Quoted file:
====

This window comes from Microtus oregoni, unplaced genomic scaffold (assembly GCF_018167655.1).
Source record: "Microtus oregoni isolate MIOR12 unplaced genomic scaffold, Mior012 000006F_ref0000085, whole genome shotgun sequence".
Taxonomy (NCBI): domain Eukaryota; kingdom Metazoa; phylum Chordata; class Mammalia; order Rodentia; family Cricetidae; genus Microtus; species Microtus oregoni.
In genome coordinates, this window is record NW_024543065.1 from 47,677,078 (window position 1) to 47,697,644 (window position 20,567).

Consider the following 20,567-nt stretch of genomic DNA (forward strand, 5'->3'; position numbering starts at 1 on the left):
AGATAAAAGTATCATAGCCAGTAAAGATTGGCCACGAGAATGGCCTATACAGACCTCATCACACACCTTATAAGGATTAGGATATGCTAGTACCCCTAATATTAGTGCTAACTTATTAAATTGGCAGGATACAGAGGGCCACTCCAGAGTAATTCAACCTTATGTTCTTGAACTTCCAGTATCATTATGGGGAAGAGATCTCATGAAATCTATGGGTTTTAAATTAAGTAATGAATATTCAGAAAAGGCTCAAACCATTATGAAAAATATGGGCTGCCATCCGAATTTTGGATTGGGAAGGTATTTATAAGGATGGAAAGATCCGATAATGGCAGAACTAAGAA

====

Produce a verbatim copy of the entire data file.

This window comes from Microtus oregoni, unplaced genomic scaffold (assembly GCF_018167655.1).
Source record: "Microtus oregoni isolate MIOR12 unplaced genomic scaffold, Mior012 000006F_ref0000085, whole genome shotgun sequence".
Taxonomy (NCBI): domain Eukaryota; kingdom Metazoa; phylum Chordata; class Mammalia; order Rodentia; family Cricetidae; genus Microtus; species Microtus oregoni.
In genome coordinates, this window is record NW_024543065.1 from 47,677,078 (window position 1) to 47,697,644 (window position 20,567).

Consider the following 20,567-nt stretch of genomic DNA (forward strand, 5'->3'; position numbering starts at 1 on the left):
AGATAAAAGTATCATAGCCAGTAAAGATTGGCCACGAGAATGGCCTATACAGACCTCATCACACACCTTATAAGGATTAGGATATGCTAGTACCCCTAATATTAGTGCTAACTTATTAAATTGGCAGGATACAGAGGGCCACTCCAGAGTAATTCAACCTTATGTTCTTGAACTTCCAGTATCATTATGGGGAAGAGATCTCATGAAATCTATGGGTTTTAAATTAAGTAATGAATATTCAGAAAAGGCTCAAACCATTATGAAAAATATGGGCTGCCATCCGAATTTTGGATTGGGAAGGTATTTATAAGGATGGAAAGATCCGATAATGGCAGAACTAAGAA